Members of Students Organizing for Labor and Economic Equality
bombarded the office of University President Mary Sue Coleman with
between 80 and 100 calls yesterday in support of greater University
wage disclosure.

Laura Wong
LSA junior Mike Rozenfeld assists SOLE in its campaign for the disclosure of wages paid to workers of making University clothing by calling the office of University President Mary Sue Coleman. (ALI OLSEN/Daily)

During SOLE’s demonstration yesterday on the Diag and
Haven Hall, members offered their cell phones to students to call
Coleman in support of the campaign, which asks the University to
publicize the wages of workers in all factories that produce school
apparel.

“We’re asking for wage disclosure to get specific
wages from factories producing Michigan apparel to see if people
can get by on the wages being paid,” said SOLE member Michael
Lear, an Engineering junior.

The University’s Advisory Committee on Labor Standards and
Human Rights, which includes a member of SOLE, is planning to
discuss the proposal at its meeting today, University spokeswoman
Julie Peterson said.

Peterson said the committee typically reviews such proposals and
passes a recommendation before Coleman responds to them.

“We have a process for handling issues like this, and
it’s the Advisory Committee. And the Advisory Committee is
the process through which SOLE must go,” Peterson said.

She added that the committee most likely will not pass the
recommendation today, and that Coleman will not be present at the
meeting.

At the demonstration yesterday, seven members of SOLE gave out
literature and talked to passing students about sweatshop practices
and the need for wage disclosure. They represented the
demonstration with a large cardboard cut-out of factories and a
closed book attached to it. On the top were the words “Open
the book.”

SOLE member Marlowe Coolican sent out a written statement that
said a factory in Hermosa, El Salvador, pays their workers only 22
cents an hour to make Ohio State University sweatshirts. The same
factory also produces clothing apparel for the University of
Michigan.

Lear said the Code of Conduct for University of Michigan
Licensees contains a provision that workers producing clothing with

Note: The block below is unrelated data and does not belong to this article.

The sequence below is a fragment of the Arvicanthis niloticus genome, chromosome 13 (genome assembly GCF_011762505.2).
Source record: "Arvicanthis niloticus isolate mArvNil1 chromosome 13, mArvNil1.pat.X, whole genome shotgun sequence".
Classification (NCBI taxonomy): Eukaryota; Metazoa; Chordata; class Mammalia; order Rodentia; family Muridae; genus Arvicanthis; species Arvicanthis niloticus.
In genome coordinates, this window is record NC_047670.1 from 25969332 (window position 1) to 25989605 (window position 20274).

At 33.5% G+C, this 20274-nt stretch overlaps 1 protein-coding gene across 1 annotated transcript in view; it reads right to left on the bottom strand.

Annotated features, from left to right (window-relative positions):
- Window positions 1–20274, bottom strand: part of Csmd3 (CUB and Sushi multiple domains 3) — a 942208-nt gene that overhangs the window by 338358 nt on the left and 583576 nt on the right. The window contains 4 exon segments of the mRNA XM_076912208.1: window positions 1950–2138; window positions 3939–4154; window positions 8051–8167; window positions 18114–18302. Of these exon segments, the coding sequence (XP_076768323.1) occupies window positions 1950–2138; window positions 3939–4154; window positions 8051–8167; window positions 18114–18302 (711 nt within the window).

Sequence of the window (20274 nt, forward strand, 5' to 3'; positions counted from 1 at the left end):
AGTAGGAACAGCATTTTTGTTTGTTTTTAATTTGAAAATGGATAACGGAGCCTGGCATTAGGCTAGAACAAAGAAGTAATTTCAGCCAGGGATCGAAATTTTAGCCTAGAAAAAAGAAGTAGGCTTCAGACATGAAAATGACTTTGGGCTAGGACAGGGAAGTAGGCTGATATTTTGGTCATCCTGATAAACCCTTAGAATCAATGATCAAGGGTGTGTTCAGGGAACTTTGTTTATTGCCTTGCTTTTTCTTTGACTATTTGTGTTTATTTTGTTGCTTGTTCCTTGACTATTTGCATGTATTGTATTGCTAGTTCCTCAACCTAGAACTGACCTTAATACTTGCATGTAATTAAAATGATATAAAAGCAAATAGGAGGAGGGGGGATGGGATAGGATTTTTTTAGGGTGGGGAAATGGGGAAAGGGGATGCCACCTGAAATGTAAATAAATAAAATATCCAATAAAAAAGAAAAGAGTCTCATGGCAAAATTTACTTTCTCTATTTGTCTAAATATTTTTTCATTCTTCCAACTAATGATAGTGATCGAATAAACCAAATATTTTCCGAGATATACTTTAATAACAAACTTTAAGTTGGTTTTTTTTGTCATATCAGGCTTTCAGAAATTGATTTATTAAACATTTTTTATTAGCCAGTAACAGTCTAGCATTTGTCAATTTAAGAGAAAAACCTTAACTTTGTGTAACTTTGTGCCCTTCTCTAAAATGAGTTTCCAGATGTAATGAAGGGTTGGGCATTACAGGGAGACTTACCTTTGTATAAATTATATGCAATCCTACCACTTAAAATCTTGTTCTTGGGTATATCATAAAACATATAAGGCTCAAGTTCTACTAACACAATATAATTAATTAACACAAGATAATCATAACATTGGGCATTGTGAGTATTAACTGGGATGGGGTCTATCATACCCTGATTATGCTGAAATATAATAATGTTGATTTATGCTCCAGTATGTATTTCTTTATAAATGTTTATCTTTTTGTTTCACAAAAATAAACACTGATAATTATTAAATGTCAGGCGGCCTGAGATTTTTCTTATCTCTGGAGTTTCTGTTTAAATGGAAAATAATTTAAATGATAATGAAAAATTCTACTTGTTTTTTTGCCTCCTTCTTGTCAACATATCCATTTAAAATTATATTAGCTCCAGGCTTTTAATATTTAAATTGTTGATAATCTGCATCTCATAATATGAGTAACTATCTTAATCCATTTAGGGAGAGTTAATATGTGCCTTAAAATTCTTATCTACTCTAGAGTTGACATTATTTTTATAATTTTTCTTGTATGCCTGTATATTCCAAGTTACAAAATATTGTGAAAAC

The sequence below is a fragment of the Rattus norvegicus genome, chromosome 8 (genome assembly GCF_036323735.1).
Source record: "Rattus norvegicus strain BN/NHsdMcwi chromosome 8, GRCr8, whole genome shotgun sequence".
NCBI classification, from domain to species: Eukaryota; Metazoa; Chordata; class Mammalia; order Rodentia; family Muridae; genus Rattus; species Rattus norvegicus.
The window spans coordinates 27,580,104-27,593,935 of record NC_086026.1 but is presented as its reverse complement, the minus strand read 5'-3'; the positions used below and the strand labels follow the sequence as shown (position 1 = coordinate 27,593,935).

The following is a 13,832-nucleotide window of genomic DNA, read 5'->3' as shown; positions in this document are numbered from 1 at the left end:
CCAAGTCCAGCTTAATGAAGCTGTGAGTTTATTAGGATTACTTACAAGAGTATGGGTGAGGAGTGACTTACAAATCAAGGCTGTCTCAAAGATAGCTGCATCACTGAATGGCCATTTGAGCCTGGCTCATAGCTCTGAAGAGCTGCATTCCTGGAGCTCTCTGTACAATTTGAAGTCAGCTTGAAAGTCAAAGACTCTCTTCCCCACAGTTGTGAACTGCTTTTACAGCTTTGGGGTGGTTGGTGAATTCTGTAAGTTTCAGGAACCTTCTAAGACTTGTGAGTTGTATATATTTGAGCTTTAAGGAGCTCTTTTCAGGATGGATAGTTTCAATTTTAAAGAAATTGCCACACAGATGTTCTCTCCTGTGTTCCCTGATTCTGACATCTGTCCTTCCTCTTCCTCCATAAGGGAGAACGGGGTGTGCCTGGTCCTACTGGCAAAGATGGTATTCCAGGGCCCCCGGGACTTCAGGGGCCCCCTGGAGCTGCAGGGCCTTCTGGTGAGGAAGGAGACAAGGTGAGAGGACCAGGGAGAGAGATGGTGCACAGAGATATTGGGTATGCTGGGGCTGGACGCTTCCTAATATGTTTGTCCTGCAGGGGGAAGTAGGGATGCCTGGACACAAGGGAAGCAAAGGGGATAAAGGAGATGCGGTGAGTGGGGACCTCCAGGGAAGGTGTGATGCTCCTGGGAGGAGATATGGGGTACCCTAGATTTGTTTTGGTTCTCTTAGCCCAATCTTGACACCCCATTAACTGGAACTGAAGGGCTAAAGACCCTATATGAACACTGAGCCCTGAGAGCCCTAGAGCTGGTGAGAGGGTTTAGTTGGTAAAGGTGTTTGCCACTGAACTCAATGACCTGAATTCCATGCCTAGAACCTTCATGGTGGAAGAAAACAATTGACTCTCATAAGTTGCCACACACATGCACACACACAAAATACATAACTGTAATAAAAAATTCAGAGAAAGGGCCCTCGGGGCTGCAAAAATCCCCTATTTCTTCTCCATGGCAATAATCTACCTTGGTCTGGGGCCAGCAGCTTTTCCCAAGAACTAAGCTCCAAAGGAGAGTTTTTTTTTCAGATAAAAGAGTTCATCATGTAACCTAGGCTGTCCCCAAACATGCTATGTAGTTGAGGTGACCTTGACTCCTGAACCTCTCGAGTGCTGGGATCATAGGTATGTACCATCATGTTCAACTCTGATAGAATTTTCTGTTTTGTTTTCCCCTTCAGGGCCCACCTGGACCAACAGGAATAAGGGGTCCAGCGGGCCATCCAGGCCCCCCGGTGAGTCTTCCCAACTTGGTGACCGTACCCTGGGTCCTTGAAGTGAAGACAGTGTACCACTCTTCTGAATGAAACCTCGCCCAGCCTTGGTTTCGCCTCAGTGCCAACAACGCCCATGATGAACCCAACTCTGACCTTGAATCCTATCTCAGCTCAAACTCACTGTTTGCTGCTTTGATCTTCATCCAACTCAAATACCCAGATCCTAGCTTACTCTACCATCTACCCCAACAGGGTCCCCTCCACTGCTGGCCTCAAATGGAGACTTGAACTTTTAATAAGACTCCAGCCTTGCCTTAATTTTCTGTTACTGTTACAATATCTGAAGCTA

school logos must be able to live adequately on their wages. These
workers must be able to get by with enough food, housing and
education, as defined by World Health Organization standards.

“Licensees recognize that wages are the principal means of
meeting the basic needs of employees and their families, and
therefore commit themselves to a wage goal that enables employees
to satisfy these needs,” the University code states.

But Coolican, an LSA sophomore, said, “The language is in
the code, but there is no way to enforce it,”

SOLE is collaborating on this issue with students from the
University of Wisconsin, Indiana University and several other
schools.

Coolican said this issue is important for students because
everyone wears Michigan apparel. “We should be proud of our
school. I personally want to wear a Michigan shirt and not worry if
it was made in some sweatshop by children,” she said.

LSA senior Jason Fox said that until SOLE’s demonstration
for price disclosure he had been ignorant of any sweatshop
practices related to University-labeled clothing.

“If I would have known, I would not have bought so much
(University) apparel. It is really disturbing to know that that is
the case,” Fox said.

In addition to calling Coleman’s office, SOLE supporters
stopped by the Fleming Administration building yesterday and left
the large cardboard factory cut-out in Coleman’s office to
further illustrate their cause.

Peterson said SOLE members wrote a letter to Coleman on Feb. 10
outlining the wage disclosure proposal. She said Coleman responded
three days later, writing that the advisory committee would first
deal with the issue.

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